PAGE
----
Those who wish to avail of JAAGRUTI’s On-site First Aid, Treatment and Vaccination Service for Street Dogs / Animals are requested to read the link https://jaagruti.org/first-aid-and-vaccination-service-for-street-dogs-animals/ and write to us on firstaid@jaagruti.org. Support of local caretakers is essential to restrain and treat the animal during the entire course of On-site Treatment.

Contributions towards our medicine and transport costs are essential to support to keep up our efforts to sweat it out and treat animals on the street day in day out. Do consider supporting us by clicking on www.jaagruti.org/contribute-to-jaagruti. If you would like to contribute medicines in kind, please connect with us on contact@jaagruti.org and we will get back to you with our requirements.

JAAGRUTI’s Activity Report for our On-site First Aid Service (01.04.2015 to 31.10.2015)

Our Activity Report from 1 April 2015 – 31 October 2015

includes 243 First Aid cases, 35 ABC/Street Dog Sterilization surgeries and 243 vaccinations.

Break up below:

* 35 – Dog Sterilization/Animal Birth Control Surgeries (25 Females + 10 Males) mainly of dogs being looked after by Press-waalahs/dhobis, Rikshaw Pullers, Tea sellers/chaiwaalas and Maali/Gardeners.

* 175 Anti Rabies Vaccinations and 68 Nine-in-one Vaccinations, were administered to Street dogs of which 80% were administered free of cost by us.

* 74 Street Animals treated for Maggot wound infestations (thousands tutored online on how to treat them)

* More than 20 Educational Workshops conducted by us on topics as diverse as Compassion towards Animals, Animal Laws of India, Street Animal First Aid and our Waste Paper Recycling Initiative

* 46 Skin Infection episodes

* 24 Wound and Injury cases

And the others comprise of treating predominantly Street Dogs with Ear and Eye Infections, Gastric Infections, Cough, Deworming, Deticking, Limping/Leg injuries and a single case of treating Vaginal Granuloma.

If you believe in the merit and efficacy of JAAGRUTI’S On-site First Aid Service for Street Dogs/Animals, please consider making a #Diwaligiftforanimals  by clicking on https://jaagruti.org/contribute-to-jaagruti to help us sustain our work.

Thank you :)

wpid-images-1.jpg.jpeg

Previous Activity Report for those of you who maybe interested:

From 1 May 2014 till 31 March 2015, we have attended to 620 On-site First Aid and Vaccination cases of Street Animals, which includes Street Dogs primarily and also donkeys, cats, cows, horse and a little goat kid!

* Each of the cases we attend to are documented with a treatment sheet and photographs/videos wherever and whenever possible.

We are very proud of our little team’s big effort.

Please contribute to keep us going!

Do you know about JAAGRUTI’s role in spreading awareness and in treatment of maggot wounds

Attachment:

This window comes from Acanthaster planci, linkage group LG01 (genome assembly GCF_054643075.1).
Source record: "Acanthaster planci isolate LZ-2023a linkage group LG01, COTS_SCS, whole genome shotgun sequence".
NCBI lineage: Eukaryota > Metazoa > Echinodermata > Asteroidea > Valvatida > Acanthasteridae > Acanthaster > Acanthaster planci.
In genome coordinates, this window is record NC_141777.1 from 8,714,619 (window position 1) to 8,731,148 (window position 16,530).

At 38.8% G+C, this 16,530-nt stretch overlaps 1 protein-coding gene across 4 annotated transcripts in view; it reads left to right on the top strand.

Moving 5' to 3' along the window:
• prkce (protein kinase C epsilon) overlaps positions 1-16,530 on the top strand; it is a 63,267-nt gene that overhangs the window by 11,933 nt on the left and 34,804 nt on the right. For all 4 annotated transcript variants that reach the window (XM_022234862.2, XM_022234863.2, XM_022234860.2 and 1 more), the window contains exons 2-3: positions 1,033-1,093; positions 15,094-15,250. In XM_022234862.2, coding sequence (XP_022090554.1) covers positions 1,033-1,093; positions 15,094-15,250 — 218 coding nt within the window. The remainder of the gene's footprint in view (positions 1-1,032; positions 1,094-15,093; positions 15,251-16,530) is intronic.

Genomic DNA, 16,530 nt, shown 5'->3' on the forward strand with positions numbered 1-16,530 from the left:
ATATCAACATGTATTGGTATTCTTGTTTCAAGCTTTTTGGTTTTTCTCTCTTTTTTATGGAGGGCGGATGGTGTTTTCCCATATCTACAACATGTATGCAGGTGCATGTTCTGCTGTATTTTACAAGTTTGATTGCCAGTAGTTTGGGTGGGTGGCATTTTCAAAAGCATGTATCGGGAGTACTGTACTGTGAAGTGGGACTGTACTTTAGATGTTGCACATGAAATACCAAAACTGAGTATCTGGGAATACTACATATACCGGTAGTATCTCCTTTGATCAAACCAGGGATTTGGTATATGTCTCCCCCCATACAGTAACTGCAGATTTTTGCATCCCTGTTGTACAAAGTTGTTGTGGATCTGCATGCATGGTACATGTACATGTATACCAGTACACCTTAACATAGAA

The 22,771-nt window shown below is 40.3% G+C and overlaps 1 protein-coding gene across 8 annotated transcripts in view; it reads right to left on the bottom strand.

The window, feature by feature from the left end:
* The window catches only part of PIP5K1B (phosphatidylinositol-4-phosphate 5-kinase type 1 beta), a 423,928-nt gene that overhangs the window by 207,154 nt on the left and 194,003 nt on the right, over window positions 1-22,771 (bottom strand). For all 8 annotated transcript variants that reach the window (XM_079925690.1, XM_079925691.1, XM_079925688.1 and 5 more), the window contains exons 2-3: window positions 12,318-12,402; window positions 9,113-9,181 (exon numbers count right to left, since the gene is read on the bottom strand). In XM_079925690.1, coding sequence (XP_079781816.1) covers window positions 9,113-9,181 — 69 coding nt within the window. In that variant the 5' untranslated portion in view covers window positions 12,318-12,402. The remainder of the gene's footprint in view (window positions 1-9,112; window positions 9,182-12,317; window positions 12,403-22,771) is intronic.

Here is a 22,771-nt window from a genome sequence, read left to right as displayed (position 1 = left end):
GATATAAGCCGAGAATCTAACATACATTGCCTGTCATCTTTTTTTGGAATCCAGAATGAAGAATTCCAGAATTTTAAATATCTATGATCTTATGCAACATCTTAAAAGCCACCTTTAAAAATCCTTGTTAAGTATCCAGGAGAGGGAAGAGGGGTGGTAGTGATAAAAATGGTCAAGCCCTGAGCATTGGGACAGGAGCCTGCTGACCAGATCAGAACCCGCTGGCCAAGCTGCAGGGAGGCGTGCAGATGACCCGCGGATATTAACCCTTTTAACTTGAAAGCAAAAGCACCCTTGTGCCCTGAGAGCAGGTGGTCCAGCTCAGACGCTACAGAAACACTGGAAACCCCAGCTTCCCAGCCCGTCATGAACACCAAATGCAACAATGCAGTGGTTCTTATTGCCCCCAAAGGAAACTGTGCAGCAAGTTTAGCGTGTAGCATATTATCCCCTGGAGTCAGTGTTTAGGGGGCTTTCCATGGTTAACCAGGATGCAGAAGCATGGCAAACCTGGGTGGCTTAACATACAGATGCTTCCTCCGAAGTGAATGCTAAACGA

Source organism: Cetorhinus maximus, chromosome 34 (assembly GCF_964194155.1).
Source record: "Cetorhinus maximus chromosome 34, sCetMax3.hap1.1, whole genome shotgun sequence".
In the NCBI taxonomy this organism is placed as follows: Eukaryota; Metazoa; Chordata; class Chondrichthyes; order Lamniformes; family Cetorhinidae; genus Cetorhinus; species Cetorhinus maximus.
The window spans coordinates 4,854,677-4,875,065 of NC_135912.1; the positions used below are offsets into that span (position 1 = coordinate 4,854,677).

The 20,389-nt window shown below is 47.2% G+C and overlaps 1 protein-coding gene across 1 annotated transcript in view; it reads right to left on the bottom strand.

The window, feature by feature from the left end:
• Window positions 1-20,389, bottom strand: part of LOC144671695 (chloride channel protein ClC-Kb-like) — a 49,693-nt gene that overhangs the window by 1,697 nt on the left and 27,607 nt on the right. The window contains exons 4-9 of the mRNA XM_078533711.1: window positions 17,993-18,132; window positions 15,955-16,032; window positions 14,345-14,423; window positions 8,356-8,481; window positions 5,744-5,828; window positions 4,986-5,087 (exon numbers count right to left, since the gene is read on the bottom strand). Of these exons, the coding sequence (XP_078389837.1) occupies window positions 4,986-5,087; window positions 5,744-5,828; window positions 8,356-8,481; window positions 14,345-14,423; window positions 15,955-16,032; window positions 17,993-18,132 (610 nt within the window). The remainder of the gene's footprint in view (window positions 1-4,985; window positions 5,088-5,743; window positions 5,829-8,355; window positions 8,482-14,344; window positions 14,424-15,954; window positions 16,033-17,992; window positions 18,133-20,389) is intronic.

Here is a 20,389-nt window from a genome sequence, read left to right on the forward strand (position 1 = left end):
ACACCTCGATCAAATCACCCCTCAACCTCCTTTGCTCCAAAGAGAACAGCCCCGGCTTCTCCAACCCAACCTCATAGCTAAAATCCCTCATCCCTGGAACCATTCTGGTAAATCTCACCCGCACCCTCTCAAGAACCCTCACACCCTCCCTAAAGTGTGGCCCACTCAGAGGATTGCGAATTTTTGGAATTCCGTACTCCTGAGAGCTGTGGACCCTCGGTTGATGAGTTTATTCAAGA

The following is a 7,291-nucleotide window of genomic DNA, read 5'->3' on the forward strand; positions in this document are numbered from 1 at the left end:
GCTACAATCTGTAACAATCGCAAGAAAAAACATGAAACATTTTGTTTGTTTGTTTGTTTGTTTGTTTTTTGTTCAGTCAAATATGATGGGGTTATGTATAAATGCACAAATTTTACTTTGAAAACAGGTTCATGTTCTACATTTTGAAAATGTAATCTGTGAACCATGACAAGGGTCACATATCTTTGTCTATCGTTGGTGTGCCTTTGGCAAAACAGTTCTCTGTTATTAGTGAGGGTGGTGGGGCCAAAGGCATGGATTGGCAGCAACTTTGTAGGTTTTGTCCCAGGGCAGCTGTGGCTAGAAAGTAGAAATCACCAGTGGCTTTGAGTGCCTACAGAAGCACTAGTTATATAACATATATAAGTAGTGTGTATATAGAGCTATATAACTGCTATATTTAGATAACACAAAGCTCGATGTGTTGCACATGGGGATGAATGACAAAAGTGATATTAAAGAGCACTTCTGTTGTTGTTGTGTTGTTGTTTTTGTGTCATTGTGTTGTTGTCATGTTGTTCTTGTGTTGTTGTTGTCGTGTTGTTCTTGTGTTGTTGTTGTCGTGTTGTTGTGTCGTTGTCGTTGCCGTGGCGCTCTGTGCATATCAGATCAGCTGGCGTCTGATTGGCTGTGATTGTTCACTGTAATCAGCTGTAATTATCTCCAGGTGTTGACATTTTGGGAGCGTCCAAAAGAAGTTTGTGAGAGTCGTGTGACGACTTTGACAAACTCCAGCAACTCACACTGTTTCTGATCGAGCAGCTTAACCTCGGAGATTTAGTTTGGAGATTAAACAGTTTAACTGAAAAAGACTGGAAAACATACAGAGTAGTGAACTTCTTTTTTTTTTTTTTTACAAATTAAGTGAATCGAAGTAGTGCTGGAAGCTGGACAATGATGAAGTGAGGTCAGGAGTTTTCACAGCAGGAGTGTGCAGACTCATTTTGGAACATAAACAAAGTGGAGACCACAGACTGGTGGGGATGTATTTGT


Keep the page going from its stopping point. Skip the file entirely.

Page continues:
We at JAAGRUTI have perhaps become experts at treating Maggot wound infested Street Animals and teaching others to do likewise :)

Read on…

As part of Jaagruti’s On-Site First Aid Service for Street Animals, from 1st April 2015 till 31st October 2015, we have successfully treated 73 Street Dogs and a Stray Cat for maggot infested wounds, off which all but 5 we couldn’t help heal uptil recovery, as three of them we couldn’t find after few days of treatment and two others died due to old age and Parvovirus infection respectively.

The remaining 69 have all healed, with just a couple of them still being checked on by us daily as their wounds were grave or discovered towards end October 2015); and we have detailed treatment sheets and photos to authenticate our statement and we are extremely proud of our little team’s big efforts!

Most importantly, as part of the way we offer and administer the “Jaagruti On-site First Aid Service for Street Dogs/Animals”, we  also educate and inform caretakers (if any) of these street animals to do daily dressings and administer oral medication to help heal the animal, after we have done the difficult bit for the initial treatment period. As most of the street dogs we attend to have caretakers belonging to the low-income group BUT big-hearted category, we even give them follow-up medication which they need to administer.

We work and treat ON-SITE, in the animal’s natural environment, in a place they know as their home. We don’t believe in doing “rescues” and sending animals off to shelters for treatments.

Healing is faster and the Animal is comfortable and the Caretaker is educated to treat Maggot wounds this way.

We are happy because we are the “changemakers” that we had set out to be.

Because these caretakers, once empowered through the information at their disposal have also gone onto successfully treat other street animals for maggot wound infestations.

And, our Informative Article titled, “Treating Dogs with Maggot Infestations” penned down by us on the basis of our experiential learnings on our very popular Jaagruti blog (www.jaagruti.org) has now clocked 53,134 hits!

image

Add to that the many people whom we have guided through WhatsApp, e-mail and Facebook/Phone/blog based consultation to treat their street  animals of maggot infestations and we feel super! Even people as far as US and Australia write to us on this subject.